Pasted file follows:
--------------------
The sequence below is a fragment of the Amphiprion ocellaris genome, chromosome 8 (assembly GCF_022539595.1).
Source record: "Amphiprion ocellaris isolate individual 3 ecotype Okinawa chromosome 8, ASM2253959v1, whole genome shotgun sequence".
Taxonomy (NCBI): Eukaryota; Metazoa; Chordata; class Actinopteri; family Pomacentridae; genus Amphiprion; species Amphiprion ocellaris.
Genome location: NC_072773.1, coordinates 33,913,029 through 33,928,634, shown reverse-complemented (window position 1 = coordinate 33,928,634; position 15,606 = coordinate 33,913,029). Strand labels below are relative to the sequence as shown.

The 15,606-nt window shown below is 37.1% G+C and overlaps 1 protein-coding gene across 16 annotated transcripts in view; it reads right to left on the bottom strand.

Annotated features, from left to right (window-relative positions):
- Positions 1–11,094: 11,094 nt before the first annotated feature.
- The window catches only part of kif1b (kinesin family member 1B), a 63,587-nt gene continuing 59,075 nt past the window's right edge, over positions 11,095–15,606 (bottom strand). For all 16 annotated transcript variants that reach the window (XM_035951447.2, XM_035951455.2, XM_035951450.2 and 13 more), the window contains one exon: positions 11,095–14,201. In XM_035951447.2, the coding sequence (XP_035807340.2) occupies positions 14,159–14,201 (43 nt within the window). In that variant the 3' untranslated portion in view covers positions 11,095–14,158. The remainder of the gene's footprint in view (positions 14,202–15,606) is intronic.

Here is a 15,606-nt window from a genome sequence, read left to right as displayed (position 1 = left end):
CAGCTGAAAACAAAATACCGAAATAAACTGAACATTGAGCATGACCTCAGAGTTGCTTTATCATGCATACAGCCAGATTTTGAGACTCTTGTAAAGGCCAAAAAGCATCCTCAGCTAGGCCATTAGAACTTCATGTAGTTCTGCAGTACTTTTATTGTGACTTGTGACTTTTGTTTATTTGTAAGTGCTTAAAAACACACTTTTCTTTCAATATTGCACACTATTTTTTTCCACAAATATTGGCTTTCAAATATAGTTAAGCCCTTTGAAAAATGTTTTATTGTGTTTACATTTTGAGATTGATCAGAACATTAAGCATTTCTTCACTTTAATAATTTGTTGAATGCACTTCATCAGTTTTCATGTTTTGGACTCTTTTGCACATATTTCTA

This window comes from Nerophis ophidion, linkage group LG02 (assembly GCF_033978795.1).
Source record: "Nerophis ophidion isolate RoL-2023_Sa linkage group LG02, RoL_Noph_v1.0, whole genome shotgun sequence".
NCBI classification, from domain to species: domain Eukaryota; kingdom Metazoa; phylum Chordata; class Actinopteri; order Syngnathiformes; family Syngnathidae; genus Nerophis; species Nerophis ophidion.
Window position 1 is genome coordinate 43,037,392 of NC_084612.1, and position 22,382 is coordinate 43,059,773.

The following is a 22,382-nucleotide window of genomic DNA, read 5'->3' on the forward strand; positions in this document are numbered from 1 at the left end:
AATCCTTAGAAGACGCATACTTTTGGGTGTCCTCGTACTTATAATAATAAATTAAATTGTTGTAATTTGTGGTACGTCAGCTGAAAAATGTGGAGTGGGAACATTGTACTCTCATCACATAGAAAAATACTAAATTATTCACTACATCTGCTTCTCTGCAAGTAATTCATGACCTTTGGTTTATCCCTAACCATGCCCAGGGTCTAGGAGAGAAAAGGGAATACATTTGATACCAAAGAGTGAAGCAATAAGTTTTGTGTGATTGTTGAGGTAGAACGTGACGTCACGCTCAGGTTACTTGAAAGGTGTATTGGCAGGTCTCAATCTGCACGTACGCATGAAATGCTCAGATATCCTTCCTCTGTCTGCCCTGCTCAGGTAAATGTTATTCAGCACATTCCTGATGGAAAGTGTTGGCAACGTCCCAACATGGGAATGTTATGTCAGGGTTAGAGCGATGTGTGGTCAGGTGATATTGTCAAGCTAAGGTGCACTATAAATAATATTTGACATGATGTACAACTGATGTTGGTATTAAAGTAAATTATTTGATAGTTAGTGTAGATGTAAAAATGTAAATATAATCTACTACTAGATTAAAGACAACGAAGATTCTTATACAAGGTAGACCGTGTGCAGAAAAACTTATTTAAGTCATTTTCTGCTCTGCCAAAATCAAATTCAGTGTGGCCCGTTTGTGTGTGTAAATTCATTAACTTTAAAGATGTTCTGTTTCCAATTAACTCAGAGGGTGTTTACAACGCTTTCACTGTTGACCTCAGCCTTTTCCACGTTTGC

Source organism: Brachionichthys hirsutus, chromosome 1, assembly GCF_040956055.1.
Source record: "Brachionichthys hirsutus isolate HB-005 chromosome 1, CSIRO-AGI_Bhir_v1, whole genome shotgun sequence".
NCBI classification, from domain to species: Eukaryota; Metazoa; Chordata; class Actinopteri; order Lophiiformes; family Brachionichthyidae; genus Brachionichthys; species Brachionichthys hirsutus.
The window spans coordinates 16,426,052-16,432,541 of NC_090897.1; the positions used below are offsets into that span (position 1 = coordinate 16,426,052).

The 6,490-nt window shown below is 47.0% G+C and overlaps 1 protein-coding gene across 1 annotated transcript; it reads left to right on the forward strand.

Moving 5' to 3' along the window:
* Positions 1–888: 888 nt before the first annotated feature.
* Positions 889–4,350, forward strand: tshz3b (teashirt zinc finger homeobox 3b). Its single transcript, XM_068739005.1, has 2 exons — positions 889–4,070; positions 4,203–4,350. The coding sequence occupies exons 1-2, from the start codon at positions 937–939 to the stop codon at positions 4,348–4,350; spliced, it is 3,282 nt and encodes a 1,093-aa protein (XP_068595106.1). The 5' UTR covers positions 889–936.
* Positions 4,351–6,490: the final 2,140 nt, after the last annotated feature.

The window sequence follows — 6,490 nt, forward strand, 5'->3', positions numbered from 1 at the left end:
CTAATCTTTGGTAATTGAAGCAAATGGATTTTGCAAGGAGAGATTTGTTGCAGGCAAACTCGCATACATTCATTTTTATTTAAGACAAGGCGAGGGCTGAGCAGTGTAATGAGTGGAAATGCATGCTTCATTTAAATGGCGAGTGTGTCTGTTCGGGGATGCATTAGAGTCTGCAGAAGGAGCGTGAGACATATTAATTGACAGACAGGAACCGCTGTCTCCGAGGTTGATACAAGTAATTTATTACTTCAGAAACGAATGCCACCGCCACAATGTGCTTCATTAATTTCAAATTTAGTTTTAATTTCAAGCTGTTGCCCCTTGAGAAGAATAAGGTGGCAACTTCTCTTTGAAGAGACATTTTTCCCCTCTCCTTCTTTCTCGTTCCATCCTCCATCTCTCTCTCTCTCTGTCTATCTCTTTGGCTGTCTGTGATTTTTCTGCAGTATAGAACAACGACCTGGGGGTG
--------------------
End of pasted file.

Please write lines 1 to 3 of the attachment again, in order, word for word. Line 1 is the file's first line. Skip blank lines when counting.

The sequence below is a fragment of the Amphiprion ocellaris genome, chromosome 8 (assembly GCF_022539595.1).
Source record: "Amphiprion ocellaris isolate individual 3 ecotype Okinawa chromosome 8, ASM2253959v1, whole genome shotgun sequence".
Taxonomy (NCBI): Eukaryota; Metazoa; Chordata; class Actinopteri; family Pomacentridae; genus Amphiprion; species Amphiprion ocellaris.